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CHRIS CORNEY Airways Mansions White Wail WWR012 (2011)

Chris Corney

From the fleeting Americana influences to the heavily layered production sound that fans of Simply Minds and The Blue Nile would surely recognise, Chris Corney's 'Airway Mansions' has much going for it. In many respects it is the lush production that is the making of the album but also provides it with its major drawback.

Chris has the kind of seamless voice that fits effortlessly into several dreamy outings, but it's a vocal range that he rarely extends enough The end result is that the 10 songs often sound too similar with only some subtle instrumental colour, effective quiet/loud dynamics and jangling guitar work providing much needed variety. The overbearing production ends up almost suffocating a handful of songs that are essentially strong enough to stand on their own.

Chris is equally adept as a singer-songwriter as he is a producer, but at times he hovers between the two, and the result is that songs like 'The Desperation Show' sound solid enough but come with an added wall of sound.

The album leads off with the impressive single 'America' on which the nicely slurred vocals owe much to Tom Petty, although the lyrics are strong enough to give Chris his own identity. A place on the Radio 2 play list surely awaits this very commercial song full of sweeping harmonies and jangling guitars.

The stop-time chorus and lush production of 'These Bones' acts as a suitable conduit to an album full of well crafted songs that are given a collective heady grandeur by a meticulous production that knows how to nuance dynamics, emphasize effective instrumental breaks and always places the harmonies in the front of the mix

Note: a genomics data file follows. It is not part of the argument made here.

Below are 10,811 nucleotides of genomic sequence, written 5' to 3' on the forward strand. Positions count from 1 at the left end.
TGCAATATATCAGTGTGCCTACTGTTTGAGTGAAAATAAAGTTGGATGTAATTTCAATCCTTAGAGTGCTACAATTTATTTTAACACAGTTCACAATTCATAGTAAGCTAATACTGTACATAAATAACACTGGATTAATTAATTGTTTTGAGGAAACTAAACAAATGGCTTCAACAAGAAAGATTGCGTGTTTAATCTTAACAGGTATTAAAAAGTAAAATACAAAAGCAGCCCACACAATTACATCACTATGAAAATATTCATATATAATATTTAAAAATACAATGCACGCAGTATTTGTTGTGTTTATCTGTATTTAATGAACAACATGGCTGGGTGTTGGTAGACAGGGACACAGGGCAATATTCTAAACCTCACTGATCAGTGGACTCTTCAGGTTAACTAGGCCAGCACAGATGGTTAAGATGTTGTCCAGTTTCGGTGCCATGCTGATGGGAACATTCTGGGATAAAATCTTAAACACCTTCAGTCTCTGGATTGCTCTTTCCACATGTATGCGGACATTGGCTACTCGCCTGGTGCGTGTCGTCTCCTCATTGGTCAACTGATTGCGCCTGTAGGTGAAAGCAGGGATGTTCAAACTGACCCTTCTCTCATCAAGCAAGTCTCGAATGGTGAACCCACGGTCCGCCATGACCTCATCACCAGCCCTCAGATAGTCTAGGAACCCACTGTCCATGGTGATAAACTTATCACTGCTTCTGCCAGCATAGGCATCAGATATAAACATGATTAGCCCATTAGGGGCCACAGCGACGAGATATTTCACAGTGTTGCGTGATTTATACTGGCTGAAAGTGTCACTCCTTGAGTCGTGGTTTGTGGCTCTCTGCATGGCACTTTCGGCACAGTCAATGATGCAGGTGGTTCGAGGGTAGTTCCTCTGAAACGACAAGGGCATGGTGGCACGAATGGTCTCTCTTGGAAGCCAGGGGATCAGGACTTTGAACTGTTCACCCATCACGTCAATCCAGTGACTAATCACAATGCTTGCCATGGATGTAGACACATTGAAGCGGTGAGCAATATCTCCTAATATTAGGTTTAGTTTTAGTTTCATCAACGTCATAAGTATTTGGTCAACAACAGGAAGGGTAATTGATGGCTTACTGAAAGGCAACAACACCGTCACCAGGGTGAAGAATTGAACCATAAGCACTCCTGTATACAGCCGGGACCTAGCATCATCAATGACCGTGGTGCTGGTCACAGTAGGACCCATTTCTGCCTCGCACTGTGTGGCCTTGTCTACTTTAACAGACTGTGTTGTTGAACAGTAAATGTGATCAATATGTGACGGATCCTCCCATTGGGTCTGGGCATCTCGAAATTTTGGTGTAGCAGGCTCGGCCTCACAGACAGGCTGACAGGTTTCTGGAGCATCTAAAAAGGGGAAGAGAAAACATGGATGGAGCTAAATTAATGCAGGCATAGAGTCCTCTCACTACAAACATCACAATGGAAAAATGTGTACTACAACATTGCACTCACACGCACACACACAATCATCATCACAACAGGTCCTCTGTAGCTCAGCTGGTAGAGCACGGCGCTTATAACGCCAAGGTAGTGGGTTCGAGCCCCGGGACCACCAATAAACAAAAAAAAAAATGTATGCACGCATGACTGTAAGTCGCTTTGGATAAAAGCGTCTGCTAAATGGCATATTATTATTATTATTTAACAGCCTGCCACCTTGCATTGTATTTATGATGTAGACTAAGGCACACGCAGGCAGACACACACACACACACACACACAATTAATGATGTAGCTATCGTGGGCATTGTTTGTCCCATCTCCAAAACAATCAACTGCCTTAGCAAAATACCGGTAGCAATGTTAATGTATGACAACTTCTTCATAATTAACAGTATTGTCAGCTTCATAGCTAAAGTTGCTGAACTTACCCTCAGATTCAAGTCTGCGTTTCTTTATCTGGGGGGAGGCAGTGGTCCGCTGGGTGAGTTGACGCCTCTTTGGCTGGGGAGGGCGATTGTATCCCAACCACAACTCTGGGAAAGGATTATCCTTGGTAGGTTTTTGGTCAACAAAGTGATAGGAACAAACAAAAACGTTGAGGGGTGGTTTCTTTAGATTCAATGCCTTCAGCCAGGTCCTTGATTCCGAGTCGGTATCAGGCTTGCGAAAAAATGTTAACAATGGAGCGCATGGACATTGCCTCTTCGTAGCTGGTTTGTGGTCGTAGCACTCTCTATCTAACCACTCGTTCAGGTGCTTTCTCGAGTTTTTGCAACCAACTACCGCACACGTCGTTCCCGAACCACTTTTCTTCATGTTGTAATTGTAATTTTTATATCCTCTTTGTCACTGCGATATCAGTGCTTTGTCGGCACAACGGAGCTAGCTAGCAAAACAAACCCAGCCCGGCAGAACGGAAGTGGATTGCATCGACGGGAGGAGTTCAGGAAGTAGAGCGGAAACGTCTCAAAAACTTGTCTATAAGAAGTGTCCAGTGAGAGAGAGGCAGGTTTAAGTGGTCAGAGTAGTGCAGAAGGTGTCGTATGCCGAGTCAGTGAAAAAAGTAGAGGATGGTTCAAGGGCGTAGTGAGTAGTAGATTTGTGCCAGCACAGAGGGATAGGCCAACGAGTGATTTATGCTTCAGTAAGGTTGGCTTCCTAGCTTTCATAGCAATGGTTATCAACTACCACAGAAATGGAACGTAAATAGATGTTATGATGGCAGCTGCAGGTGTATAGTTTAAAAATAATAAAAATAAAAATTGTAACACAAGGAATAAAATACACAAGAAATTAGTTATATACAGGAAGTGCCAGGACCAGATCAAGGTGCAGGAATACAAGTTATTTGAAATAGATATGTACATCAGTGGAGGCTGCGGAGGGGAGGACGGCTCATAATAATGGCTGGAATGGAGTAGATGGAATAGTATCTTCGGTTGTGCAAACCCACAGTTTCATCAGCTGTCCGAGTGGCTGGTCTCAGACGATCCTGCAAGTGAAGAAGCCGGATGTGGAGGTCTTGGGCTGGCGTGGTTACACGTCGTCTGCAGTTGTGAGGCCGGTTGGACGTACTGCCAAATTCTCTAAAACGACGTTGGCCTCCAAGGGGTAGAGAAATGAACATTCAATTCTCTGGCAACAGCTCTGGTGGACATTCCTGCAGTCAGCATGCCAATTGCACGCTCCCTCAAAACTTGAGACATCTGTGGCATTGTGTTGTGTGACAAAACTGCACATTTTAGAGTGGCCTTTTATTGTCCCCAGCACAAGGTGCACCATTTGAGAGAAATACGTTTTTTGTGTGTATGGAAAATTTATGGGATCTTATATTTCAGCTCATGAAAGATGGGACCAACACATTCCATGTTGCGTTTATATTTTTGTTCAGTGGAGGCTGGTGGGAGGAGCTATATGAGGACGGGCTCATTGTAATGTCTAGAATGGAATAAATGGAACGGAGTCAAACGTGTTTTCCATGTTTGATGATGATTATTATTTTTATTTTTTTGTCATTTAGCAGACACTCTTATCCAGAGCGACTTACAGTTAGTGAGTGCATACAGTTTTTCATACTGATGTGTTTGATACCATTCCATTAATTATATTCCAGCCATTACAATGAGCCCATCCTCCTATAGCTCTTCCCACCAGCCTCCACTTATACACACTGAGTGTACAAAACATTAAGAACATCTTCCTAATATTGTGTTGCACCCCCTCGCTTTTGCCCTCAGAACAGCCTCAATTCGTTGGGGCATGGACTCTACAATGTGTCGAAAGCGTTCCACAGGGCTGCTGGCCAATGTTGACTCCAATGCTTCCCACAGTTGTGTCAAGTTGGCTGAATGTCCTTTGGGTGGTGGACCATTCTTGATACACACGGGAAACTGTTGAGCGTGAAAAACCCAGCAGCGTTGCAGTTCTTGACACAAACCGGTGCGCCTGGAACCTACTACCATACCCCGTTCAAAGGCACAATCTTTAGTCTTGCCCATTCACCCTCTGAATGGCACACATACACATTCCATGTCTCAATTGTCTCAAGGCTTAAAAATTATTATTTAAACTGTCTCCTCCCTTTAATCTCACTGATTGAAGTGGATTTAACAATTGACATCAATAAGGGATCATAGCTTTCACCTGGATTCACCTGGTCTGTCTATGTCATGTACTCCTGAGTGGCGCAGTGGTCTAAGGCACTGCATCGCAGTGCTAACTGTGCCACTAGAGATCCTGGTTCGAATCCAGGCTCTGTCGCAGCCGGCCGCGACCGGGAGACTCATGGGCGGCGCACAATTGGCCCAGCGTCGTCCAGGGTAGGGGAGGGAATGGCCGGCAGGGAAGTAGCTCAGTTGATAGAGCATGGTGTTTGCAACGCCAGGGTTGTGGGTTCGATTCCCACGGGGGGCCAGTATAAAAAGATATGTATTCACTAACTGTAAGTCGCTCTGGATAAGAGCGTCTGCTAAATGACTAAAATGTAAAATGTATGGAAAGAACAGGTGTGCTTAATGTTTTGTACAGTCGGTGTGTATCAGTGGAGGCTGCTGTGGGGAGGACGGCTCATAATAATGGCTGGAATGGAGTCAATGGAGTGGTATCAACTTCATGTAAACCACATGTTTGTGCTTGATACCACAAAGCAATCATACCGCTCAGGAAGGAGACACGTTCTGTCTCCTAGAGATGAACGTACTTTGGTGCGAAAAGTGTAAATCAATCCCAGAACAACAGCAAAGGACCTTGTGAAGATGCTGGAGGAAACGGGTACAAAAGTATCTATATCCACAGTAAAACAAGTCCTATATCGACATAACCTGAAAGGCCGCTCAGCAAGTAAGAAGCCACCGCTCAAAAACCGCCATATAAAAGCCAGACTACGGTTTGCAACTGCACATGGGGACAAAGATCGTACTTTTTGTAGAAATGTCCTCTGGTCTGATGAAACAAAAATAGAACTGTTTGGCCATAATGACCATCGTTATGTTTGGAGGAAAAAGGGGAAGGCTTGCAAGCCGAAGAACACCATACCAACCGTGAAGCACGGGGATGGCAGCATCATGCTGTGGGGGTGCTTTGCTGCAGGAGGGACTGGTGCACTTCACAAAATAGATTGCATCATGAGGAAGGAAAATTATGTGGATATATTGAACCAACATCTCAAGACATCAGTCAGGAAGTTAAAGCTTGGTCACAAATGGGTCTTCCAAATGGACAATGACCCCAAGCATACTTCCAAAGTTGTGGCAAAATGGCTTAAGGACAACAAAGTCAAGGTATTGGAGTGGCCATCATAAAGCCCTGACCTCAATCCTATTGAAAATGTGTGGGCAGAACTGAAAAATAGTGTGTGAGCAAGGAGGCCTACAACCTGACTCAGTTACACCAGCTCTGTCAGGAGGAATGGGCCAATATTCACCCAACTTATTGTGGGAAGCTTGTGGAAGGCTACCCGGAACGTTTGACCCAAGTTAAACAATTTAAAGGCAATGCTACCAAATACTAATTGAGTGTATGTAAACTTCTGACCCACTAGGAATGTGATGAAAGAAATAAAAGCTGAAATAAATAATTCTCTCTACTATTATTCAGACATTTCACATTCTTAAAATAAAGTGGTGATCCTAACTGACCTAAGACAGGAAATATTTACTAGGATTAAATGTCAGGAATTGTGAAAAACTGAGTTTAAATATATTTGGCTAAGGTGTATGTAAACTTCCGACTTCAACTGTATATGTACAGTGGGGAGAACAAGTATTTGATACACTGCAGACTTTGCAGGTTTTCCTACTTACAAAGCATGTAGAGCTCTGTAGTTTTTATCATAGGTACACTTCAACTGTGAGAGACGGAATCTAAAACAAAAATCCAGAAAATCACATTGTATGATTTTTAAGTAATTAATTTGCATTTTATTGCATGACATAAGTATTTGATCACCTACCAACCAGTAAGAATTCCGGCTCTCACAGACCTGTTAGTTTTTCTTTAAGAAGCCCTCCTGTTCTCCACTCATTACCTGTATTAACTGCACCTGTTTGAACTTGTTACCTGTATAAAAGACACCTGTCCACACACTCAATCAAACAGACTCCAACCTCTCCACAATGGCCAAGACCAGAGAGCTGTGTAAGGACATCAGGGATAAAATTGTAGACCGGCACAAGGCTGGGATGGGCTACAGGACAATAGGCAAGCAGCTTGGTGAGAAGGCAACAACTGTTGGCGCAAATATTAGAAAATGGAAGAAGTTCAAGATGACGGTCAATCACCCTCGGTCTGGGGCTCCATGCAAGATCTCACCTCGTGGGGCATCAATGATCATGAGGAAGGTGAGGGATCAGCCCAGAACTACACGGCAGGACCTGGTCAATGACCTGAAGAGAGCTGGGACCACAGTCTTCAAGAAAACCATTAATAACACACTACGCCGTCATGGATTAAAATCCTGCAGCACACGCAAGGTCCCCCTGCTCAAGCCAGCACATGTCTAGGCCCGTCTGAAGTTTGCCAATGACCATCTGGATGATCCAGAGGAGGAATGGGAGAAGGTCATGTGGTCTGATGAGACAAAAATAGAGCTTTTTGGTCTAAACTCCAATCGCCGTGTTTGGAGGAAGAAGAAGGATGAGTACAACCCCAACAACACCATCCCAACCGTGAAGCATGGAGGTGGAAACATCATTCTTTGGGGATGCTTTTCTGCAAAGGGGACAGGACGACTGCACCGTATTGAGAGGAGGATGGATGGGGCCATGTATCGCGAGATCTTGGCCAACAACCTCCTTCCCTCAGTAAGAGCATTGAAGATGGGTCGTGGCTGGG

So far so good and songs like 'Nothing At All' suggest a crossover artist in the making - think Tom Petty meets Roger McGuin (The Byrds) - while on the following 'In Control' he further references The Byrds signature 6 string guitar sound before a close to the mic whispered vocal and a lush production puts us in mind Jim Kerr's solo work.

It's a comparison that is further evidenced by the deft string accompaniment and Simple Minds style guitar motif of 'Bella'. And as if to round off the 80's feel, there's echoes of The Fixx on the chiming guitars and keyboards parts of 'Without Love' which benefits from a chanted chorus.

Aside from the opening single, Chris's own style is best represented by the stripped down rootsy approach of 'Little Marrakesh' which has more of a Americana feel and impresses with its word play; 'I stand and shiver as I wait for you to call, I shouldn't climb this high for fear that I may fall', delivered with some lovely intuitive phrasing on one of his best outings.

There's some welcome bluster on the dynamic 'Wedding Day' which stretches to a brief guitar break, on something of a departure for an album that is the sum of its intricately produced parts. 'Airways Mansions' finishes with more processed jangling guitars, a powerful staccato drum track and sweeping vocals that ascend into an uplifting chorus. The powerful after taste leaves the listener wanting more.

It's the perfect top and tail to an album that has plenty of good songs full of lyrical integrity and has plenty of production know-how, but which on balance probably over eggs the cake slightly. For somewhere in the middle of this grand production there is a singer-songwriter trying to get out.


Review by Pete Feenstra


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***** Out of this world | **** Pretty damn fine |
*** OK, approach with caution unless you are a fan |
** Instant bargain bin fodder | * Ugly. Just ugly

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